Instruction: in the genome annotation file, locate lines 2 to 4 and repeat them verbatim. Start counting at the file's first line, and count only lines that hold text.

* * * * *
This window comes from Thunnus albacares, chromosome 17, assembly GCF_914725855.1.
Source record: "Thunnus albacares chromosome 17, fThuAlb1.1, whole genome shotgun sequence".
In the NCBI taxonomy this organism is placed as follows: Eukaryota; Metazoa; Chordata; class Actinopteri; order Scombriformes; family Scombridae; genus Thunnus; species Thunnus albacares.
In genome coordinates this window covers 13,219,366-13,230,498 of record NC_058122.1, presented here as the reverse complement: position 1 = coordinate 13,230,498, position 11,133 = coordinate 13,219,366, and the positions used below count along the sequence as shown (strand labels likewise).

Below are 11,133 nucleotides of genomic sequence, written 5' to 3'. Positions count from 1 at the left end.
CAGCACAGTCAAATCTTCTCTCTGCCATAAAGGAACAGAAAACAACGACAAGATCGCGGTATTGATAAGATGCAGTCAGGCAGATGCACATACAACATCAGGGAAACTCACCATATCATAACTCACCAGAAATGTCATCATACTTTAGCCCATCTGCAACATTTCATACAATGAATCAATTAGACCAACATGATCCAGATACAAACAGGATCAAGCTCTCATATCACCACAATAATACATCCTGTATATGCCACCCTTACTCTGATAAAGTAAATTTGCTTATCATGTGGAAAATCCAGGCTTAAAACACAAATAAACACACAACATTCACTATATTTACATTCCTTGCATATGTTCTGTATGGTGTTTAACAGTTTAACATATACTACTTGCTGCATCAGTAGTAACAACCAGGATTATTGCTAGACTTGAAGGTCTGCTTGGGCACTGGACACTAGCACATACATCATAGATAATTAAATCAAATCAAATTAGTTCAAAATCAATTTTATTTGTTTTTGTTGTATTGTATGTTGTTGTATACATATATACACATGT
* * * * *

Source record: "Thunnus albacares chromosome 17, fThuAlb1.1, whole genome shotgun sequence".
In the NCBI taxonomy this organism is placed as follows: Eukaryota; Metazoa; Chordata; class Actinopteri; order Scombriformes; family Scombridae; genus Thunnus; species Thunnus albacares.
In genome coordinates this window covers 13,219,366-13,230,498 of record NC_058122.1, presented here as the reverse complement: position 1 = coordinate 13,230,498, position 11,133 = coordinate 13,219,366, and the positions used below count along the sequence as shown (strand labels likewise).